Blog Post Clark Bunting Aug 25, 2015

The 'Outrageous Evil' That Led to the Birth of the National Park Service

Today, the National Park Service celebrates its 99th birthday. Establishing an agency dedicated to the care of America’s national parks is one of our country’s most visionary accomplishments. The lands and landmarks our park rangers protect are among the world’s greatest wonders.

Today, the National Park Service celebrates its 99th birthday. Establishing an agency dedicated to the care of America’s national parks is one of our country’s most visionary accomplishments. The lands and landmarks our park rangers protect are among the world’s greatest wonders.

Long before families loaded up station wagons to head to places like Grand Canyon, Yellowstone, and Gettysburg, a critical fight helped define how we care for our national parks—a fight conservationists lost.

In 1864, Abraham Lincoln established the country’s first public land, protecting what is now Yosemite National Park. At the time, the park was managed by the state of California. The park’s dramatic rocks, waterfalls, and giant sequoias sparked a surge in tourism. Yet the park soon became the site of a debate that pitted a growing city’s needs against the preservation of an extraordinary place.

By the early 1900s, nearby San Francisco had become the most rapidly growing city in the West. Its residents were consuming resources at a rapid rate. Faced with chronic water and power shortages, urban planners eyed Yosemite’s Hetch Hetchy Valley as a place for a reservoir and hydroelectric dam. Preservationists launched a battle to keep the valley in its natural state. Despite a hard-fought seven-year effort, the battle was lost. Congress authorized the dam in 1913, and engineers finished the first phase of construction in 1923, flooding the landscape with 117 billion gallons of water.

Many still mourn the valley’s drowning, its natural splendor lost forever to the growing pressures of urbanization. Fortunately, this fight had a silver lining: It underscored what America stood to lose if people did not speak up to protect its landscapes and its history. Naturalist John Muir, who had led the opposition to the reservoir, said of Hetch Hetchy: “The conscience of the whole country has been aroused from sleep; and from outrageous evil compensating good in some form must surely come.”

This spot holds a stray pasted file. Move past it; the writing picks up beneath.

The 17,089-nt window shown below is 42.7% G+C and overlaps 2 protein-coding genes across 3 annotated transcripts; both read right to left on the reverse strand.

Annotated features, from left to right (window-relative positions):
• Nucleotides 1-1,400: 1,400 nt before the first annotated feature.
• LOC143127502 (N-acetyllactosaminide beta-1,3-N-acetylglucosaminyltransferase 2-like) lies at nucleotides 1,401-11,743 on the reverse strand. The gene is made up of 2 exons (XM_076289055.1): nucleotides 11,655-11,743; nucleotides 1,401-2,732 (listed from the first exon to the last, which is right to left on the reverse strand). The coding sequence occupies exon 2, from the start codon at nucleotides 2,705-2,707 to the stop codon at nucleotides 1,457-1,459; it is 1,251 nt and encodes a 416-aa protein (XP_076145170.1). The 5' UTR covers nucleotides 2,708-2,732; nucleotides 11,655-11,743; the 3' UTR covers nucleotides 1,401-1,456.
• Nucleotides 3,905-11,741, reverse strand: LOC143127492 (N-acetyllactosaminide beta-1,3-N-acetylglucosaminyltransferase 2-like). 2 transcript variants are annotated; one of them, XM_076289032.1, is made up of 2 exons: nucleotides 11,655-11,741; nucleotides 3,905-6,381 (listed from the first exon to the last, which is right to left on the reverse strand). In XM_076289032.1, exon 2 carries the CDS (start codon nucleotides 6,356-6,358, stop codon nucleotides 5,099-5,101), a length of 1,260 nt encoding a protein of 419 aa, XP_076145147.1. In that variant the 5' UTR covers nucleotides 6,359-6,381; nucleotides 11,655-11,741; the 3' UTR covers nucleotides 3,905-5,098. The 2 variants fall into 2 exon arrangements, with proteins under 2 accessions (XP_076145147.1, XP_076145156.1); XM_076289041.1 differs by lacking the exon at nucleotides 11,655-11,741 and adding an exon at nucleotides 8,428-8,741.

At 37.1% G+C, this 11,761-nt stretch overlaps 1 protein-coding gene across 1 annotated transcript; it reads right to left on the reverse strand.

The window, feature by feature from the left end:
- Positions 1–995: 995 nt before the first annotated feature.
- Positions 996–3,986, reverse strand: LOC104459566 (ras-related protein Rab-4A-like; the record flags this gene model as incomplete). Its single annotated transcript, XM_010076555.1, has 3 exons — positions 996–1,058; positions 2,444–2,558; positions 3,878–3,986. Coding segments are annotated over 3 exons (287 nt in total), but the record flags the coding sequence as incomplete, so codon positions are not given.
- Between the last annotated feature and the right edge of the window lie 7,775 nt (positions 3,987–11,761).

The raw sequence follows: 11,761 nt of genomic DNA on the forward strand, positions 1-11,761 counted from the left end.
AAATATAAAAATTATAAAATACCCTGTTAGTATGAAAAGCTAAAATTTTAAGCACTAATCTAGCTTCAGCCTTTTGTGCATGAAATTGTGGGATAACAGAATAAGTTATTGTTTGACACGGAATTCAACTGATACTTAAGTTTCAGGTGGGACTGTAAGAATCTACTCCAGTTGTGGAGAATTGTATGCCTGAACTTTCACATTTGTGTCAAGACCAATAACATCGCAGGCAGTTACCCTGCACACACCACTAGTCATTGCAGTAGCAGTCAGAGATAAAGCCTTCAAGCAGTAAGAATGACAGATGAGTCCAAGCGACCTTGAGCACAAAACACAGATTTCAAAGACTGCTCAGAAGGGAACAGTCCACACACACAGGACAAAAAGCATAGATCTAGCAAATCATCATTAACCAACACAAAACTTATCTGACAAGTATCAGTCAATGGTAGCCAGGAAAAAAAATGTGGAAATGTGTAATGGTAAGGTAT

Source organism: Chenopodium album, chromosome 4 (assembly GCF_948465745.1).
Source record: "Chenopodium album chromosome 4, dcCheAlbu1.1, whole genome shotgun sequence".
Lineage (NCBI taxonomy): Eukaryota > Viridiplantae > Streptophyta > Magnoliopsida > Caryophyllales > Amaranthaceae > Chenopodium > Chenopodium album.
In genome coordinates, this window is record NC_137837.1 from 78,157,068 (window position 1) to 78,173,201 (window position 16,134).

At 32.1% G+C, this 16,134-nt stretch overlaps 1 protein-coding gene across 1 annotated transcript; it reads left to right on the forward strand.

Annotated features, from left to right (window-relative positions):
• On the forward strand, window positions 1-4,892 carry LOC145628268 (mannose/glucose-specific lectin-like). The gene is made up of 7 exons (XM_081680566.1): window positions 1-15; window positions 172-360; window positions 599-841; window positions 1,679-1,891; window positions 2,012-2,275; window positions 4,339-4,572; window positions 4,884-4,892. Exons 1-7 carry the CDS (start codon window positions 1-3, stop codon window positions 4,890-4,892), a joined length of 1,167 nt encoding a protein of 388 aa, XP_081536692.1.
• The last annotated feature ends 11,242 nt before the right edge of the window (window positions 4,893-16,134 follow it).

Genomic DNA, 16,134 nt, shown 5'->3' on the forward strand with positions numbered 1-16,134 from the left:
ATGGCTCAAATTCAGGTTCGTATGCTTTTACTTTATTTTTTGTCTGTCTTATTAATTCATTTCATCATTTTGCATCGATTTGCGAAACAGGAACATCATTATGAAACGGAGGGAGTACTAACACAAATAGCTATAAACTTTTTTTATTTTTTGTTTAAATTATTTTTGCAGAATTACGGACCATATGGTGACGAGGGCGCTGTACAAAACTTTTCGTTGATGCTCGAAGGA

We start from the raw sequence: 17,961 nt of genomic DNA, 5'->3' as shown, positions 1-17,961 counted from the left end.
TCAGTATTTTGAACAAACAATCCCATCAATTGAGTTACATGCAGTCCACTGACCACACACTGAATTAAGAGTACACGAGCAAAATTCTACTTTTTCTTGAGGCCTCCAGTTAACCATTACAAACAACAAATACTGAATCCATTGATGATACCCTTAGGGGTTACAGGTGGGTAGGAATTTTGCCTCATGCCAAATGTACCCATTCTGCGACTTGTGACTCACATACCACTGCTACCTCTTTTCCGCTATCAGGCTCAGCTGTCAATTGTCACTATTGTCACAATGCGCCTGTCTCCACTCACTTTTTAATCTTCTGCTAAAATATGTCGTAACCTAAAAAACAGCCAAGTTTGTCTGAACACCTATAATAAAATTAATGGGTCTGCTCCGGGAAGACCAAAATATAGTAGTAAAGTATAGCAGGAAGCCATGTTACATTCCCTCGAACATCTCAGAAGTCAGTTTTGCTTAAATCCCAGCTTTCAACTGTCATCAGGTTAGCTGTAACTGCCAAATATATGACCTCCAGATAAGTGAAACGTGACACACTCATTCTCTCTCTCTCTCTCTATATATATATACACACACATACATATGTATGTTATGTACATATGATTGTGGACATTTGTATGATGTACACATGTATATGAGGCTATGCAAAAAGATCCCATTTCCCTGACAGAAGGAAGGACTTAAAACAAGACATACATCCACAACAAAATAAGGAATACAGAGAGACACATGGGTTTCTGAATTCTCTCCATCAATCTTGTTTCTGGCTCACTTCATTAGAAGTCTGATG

That good arrived relatively quickly. Within three years of authorizing the dam, Congress passed the Organic Act. On August 25, 1916, this act established the National Park Service and formalized its mission. Thanks to the heated public debate inspired by Hetch Hetchy, the Organic Act clearly stated America’s commitment “to conserve the scenery and the natural and historic objects and the wild life therein and to provide for the enjoyment of the same in such manner and by such means as will leave them unimpaired for the enjoyment of future generations.”

Ninety-nine years later, the need to protect our national parks is as relevant as ever. We protect these ecosystems and artifacts for their own sake, but also because we need them. We need the sanctity of wild lands and the inspiration we glean from our past. We need places that speak directly to our spirit, connect us with a sense of wonder, and bolster our psychological well-being.

And we’re still defending these privileges. If anything, we feel the attack on public lands more acutely today than John Muir did in 1913. NPCA constantly fights inappropriate energy drilling and mining near park borders, the effects of poorly-sited development at the doorsteps of historic sites, and the impacts of climate change, which threaten wide-ranging devastation across all of our lands.

We can continue to take inspiration from authors of the Organic Act, who used the Hetch Hetchy struggle to do something positive and democratic for the public good.

You, too, can help America’s favorite places continue to thrive. Last spring, NPCA launched its Find Your Voice initiative to help harness our love for national parks into real improvements for our public lands. There are many ways to get involved. Sign up for a volunteer event, write your members of Congress on a critical park-related issue, or find fun ways to share your favorite parks with friends. Learn more and help keep this vision alive.

About the author

  • Clark Bunting Former President and Chief Executive Officer

    Former President and CEO W. Clark Bunting joined the National Parks Conservation Association in November 2013, following a distinguished career as a businessman and innovator within the media industry.